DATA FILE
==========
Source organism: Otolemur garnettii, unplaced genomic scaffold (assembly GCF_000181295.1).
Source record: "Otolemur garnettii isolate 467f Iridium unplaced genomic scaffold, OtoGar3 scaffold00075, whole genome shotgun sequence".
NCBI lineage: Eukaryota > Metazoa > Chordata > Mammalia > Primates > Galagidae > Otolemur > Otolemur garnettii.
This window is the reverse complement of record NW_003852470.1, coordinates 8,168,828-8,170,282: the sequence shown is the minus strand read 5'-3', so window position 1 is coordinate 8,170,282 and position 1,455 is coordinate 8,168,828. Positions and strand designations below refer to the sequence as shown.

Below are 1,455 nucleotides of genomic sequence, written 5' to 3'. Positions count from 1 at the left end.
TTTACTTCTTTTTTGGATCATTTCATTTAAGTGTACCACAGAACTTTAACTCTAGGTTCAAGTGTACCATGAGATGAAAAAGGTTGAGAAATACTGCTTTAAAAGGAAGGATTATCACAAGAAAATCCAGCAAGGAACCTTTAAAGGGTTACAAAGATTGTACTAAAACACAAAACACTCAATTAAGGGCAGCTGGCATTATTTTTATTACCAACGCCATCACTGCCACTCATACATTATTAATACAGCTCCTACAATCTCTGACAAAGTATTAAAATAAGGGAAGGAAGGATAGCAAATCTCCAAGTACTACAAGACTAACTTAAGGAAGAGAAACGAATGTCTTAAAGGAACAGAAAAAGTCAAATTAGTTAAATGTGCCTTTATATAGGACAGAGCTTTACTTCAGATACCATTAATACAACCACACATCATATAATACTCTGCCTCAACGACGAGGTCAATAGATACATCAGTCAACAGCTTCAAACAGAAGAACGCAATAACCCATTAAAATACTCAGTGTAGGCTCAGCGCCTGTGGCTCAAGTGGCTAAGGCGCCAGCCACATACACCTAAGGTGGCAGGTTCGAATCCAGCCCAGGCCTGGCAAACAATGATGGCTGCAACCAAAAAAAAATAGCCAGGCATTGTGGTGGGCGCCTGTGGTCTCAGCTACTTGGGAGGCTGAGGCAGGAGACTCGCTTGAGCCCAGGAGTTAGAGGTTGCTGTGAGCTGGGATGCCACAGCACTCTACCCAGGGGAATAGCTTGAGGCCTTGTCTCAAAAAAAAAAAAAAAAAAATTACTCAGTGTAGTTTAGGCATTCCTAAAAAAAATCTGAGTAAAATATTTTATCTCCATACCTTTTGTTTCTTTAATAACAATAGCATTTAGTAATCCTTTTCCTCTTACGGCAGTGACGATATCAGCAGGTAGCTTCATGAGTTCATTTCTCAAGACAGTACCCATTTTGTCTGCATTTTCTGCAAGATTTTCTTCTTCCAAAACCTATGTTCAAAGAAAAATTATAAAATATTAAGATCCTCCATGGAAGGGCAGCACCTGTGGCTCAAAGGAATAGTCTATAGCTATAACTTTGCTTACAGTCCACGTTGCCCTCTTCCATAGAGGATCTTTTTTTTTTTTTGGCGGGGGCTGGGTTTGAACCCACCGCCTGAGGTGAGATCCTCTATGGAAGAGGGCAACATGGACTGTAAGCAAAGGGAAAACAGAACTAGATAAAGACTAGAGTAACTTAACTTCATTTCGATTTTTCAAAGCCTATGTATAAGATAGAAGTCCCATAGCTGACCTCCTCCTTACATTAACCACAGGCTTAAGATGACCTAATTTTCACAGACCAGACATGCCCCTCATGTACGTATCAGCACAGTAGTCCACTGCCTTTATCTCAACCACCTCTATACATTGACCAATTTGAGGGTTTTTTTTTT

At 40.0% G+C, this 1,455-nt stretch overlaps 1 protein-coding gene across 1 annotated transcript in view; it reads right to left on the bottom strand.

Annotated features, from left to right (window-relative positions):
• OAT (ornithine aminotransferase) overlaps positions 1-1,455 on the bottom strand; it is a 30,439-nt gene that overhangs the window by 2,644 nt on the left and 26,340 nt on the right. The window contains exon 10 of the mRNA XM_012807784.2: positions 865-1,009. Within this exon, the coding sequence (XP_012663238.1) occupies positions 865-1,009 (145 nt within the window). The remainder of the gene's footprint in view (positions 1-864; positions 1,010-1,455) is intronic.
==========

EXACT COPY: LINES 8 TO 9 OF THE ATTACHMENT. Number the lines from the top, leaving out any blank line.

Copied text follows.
Annotated features, from left to right (window-relative positions):
• OAT (ornithine aminotransferase) overlaps positions 1-1,455 on the bottom strand; it is a 30,439-nt gene that overhangs the window by 2,644 nt on the left and 26,340 nt on the right. The window contains exon 10 of the mRNA XM_012807784.2: positions 865-1,009. Within this exon, the coding sequence (XP_012663238.1) occupies positions 865-1,009 (145 nt within the window). The remainder of the gene's footprint in view (positions 1-864; positions 1,010-1,455) is intronic.